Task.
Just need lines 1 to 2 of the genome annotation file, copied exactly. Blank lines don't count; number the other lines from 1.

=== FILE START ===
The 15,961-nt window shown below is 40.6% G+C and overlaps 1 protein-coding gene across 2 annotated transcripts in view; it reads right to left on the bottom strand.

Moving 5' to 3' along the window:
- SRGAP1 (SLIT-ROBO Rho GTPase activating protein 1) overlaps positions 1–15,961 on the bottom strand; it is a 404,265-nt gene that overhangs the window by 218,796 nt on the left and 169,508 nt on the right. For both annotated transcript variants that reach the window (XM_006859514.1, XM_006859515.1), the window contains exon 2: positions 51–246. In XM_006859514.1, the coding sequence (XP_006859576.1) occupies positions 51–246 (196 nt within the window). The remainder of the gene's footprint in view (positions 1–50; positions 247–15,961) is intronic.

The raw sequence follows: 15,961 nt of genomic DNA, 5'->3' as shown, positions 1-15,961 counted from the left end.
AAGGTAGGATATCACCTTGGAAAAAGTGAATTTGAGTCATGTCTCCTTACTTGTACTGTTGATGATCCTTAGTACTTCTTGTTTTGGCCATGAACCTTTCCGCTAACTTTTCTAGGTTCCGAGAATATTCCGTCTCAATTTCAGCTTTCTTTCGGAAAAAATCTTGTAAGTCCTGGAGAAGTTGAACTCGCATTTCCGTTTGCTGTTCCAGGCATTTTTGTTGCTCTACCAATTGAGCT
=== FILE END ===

The 15,961-nt window shown below is 40.6% G+C and overlaps 1 protein-coding gene across 2 annotated transcripts in view; it reads right to left on the bottom strand.

Moving 5' to 3' along the window: